According to the former director of the CIA, one of the biggest challenges facing President Barack Obama as he embarks on a second term is restoring America's reputation in the world.
Gen. Michael V. Hayden, who headed the Central Intelligence Agency and the National Security Agency under President George W. Bush, made the assessment during a stop this afternoon at Duquesne University.
"One of his top priorities," Gen. Hayden said of the president, "is countering the perception that has built up over the last year or two of America in retreat. But I want to be clear that I'm talking about a perception. And how does the president do that in what we all know is a fiscal climate that is very challenging?"
Gen. Hayden, a native of the North Side and a graduate of Duquesne, is in town for a weekend speech that is part of the university's Veterans Day commemoration. The visit will include a presentation this afternoon on global security issues.
Gen. Hayden said "the short answer" to the question of what lies ahead for the president is "the world is going to tell him."
"But there are four issues that are going to come down the pike at him. First, is Iran [and its development of nuclear weapons]. The clock's ticking. My personal belief is that sanctions will punish the Iranians, but I'm skeptical that it will change their minds. Sometime in his second administration, we're going to get to that point that we all fear: Do something or do nothing. I would let the current hand play out. Use the sanctions and talk to them.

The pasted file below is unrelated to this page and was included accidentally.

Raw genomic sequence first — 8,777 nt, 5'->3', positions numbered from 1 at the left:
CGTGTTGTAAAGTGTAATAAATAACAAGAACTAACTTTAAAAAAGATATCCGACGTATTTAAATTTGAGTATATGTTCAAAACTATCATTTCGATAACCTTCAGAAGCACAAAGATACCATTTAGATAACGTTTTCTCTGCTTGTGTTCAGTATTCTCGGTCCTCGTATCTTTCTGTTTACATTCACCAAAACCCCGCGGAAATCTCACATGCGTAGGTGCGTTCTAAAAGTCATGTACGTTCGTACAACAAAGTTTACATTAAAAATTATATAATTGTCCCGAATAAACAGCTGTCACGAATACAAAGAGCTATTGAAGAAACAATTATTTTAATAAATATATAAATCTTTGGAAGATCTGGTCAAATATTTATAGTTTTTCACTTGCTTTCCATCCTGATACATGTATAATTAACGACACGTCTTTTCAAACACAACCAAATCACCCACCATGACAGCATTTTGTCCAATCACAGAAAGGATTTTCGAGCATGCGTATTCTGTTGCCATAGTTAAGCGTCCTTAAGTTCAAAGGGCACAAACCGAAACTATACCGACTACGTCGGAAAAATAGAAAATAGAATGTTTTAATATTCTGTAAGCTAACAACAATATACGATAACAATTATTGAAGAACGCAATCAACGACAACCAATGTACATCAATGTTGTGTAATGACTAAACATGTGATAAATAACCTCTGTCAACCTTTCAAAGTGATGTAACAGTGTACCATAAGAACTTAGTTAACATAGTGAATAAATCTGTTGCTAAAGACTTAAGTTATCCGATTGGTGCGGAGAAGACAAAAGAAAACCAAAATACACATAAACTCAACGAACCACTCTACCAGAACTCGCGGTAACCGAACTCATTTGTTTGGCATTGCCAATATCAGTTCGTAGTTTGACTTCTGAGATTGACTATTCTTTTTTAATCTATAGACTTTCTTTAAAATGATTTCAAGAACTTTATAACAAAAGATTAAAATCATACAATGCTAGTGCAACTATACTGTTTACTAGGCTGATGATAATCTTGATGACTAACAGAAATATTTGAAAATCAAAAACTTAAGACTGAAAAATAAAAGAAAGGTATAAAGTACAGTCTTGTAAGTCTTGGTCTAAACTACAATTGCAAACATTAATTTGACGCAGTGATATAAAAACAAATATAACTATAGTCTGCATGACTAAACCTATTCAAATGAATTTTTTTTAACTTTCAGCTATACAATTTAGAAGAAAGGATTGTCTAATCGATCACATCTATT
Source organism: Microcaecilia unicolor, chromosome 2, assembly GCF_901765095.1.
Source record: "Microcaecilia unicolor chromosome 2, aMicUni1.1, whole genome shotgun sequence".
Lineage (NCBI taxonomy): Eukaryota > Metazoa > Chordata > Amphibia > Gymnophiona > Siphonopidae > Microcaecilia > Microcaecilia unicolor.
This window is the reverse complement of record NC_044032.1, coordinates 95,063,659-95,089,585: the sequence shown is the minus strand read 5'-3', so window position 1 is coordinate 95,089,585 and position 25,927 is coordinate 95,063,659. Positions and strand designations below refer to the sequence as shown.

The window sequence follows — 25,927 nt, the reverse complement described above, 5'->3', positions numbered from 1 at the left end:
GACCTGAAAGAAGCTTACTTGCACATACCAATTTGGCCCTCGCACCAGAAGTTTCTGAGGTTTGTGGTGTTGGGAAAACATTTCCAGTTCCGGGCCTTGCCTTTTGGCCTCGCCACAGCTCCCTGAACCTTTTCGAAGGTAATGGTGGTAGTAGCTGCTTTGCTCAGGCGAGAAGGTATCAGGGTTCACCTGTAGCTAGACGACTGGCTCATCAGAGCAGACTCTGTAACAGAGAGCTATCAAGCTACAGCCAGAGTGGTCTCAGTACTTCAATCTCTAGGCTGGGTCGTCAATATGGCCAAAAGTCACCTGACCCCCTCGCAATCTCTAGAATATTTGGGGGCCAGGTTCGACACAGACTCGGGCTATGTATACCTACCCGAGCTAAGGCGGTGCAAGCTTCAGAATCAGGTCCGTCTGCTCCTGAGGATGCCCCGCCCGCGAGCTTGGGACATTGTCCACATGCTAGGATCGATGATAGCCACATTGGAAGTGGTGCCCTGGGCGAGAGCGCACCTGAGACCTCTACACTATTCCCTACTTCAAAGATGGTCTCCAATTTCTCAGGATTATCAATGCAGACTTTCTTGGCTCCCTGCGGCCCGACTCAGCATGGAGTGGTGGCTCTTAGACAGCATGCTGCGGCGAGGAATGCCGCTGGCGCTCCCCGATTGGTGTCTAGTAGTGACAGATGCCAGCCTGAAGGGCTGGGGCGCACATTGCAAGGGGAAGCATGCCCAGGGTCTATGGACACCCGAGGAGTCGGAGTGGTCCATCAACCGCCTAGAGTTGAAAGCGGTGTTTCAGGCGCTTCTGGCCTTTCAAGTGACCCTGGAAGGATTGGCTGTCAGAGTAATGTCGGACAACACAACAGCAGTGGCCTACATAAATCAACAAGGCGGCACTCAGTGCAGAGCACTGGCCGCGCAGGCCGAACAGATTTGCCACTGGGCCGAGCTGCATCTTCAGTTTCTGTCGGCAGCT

"The second is China. I'm not talking about China being an enemy. I'm talking about China being bigger and stronger, which it just is. We have to accommodate that and adjust. And the Chinese have a new leadership, so it's important that we get acquainted with the new team. And, frankly, we'll probably be doing that with a new team here as the administration goes through changes. [Almost as Gen. Hayden spoke, current CIA Director David Petraeus announced he was resigning, citing an extramarital affair.]
"Third is cyber. We now recognize the threat and they're coming at us. Right now, we do not have clear legal or policy guidance. ... that we need to have our cyber warriors to guard us. There's a lot of debate about regulation and privacy and those things have to be resolved in order for us to defend ourselves.
"And finally, there's terrorism, with the attack in Benghazi showing that al-Qaida is weakened, but they're not out of the fight."
This story originally appeared in The Pittsburgh Press. To log in or subscribe, go to: http://press.post-gazette.com/